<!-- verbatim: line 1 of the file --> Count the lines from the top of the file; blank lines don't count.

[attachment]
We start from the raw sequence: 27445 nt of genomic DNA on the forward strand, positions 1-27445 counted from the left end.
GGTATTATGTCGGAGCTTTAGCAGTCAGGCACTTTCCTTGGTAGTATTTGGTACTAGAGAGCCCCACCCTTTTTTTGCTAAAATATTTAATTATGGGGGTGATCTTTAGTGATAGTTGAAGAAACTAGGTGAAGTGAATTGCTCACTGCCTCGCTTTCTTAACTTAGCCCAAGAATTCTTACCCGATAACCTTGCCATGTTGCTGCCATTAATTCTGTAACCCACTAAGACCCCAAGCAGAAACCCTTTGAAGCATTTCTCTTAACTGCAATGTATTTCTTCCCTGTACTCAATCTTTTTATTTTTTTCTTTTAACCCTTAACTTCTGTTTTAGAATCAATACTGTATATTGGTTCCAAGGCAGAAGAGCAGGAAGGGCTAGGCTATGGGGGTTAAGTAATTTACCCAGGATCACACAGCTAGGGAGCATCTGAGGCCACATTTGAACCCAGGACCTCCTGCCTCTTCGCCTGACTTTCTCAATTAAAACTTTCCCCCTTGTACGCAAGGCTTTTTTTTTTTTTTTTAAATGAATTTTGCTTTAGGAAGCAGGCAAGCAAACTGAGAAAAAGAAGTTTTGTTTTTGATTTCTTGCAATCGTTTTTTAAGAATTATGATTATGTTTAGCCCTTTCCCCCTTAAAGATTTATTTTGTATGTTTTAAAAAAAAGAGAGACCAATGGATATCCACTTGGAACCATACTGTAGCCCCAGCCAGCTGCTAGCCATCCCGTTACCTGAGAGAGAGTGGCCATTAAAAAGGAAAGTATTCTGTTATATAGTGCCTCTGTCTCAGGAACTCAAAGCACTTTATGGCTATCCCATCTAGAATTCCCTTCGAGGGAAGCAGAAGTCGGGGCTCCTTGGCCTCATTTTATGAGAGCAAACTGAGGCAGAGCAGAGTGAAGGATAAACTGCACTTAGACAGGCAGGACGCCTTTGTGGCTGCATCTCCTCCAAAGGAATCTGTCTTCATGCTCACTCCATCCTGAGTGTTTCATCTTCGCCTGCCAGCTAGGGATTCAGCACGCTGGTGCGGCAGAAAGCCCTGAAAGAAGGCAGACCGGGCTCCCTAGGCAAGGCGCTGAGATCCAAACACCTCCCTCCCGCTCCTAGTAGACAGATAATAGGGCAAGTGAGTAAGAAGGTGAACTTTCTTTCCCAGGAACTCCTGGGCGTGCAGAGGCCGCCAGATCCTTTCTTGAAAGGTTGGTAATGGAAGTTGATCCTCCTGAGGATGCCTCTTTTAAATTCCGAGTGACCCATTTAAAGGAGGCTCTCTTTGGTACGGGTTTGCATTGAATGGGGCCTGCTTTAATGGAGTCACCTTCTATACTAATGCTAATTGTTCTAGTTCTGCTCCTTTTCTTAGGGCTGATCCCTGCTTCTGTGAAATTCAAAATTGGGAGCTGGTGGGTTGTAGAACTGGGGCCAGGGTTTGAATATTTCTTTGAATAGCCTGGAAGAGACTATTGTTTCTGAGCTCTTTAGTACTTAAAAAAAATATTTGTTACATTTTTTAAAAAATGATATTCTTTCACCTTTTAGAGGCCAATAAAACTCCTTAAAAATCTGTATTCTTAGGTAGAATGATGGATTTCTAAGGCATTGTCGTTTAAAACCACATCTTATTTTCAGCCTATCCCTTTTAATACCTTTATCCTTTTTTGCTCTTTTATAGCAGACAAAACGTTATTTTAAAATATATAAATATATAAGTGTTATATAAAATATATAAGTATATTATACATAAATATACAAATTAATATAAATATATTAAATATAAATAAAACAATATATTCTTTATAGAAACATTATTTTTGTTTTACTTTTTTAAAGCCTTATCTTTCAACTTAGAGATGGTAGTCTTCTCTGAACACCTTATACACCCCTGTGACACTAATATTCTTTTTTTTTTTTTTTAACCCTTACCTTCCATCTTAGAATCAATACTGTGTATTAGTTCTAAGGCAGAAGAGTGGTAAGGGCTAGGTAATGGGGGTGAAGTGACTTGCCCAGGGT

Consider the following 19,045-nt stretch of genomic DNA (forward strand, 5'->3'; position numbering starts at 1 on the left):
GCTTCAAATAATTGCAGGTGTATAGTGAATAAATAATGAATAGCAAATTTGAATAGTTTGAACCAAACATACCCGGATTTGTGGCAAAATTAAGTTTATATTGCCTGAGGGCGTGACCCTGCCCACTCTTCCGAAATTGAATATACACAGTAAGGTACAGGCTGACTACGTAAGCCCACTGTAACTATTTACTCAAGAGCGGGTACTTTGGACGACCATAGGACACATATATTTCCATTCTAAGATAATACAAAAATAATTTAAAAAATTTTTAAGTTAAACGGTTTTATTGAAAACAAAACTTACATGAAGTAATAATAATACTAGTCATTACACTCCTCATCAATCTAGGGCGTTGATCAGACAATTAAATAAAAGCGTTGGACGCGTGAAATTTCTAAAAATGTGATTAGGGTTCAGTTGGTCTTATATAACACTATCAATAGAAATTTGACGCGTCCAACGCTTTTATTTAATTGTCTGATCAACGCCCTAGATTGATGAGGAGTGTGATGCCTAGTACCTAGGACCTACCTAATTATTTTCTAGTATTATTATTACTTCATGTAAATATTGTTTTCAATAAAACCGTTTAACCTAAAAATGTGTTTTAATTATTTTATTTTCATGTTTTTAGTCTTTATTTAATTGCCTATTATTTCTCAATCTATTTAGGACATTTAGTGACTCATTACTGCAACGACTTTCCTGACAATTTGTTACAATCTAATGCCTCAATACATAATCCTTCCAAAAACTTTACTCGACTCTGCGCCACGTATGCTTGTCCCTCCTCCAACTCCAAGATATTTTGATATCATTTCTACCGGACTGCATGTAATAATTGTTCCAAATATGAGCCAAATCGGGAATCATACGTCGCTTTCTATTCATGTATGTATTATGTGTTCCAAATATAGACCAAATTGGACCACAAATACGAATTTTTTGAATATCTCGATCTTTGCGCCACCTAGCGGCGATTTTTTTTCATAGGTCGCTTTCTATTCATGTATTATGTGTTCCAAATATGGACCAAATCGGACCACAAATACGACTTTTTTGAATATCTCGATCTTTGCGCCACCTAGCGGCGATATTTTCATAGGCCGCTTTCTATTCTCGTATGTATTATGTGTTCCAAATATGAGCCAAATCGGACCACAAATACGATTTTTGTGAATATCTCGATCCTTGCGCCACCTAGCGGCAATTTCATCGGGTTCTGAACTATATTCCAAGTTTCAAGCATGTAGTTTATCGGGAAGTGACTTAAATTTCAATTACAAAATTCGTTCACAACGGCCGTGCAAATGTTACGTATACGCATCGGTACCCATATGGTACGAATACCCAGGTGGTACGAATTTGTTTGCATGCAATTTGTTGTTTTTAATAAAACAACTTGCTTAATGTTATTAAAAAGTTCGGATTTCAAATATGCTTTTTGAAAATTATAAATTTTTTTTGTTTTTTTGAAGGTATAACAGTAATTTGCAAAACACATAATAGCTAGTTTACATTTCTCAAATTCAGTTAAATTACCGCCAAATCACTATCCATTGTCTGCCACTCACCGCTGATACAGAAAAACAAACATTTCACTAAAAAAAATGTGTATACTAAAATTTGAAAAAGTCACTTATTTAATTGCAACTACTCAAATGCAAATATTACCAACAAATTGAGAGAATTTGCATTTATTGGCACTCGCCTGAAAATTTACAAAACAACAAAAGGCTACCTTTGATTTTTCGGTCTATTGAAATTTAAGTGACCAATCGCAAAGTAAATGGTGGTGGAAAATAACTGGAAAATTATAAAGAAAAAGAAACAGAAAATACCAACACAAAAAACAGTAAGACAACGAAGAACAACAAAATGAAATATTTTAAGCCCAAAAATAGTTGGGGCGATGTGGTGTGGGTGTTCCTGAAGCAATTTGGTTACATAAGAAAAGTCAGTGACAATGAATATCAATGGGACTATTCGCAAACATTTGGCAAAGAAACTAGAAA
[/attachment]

We start from the raw sequence: 27445 nt of genomic DNA on the forward strand, positions 1-27445 counted from the left end.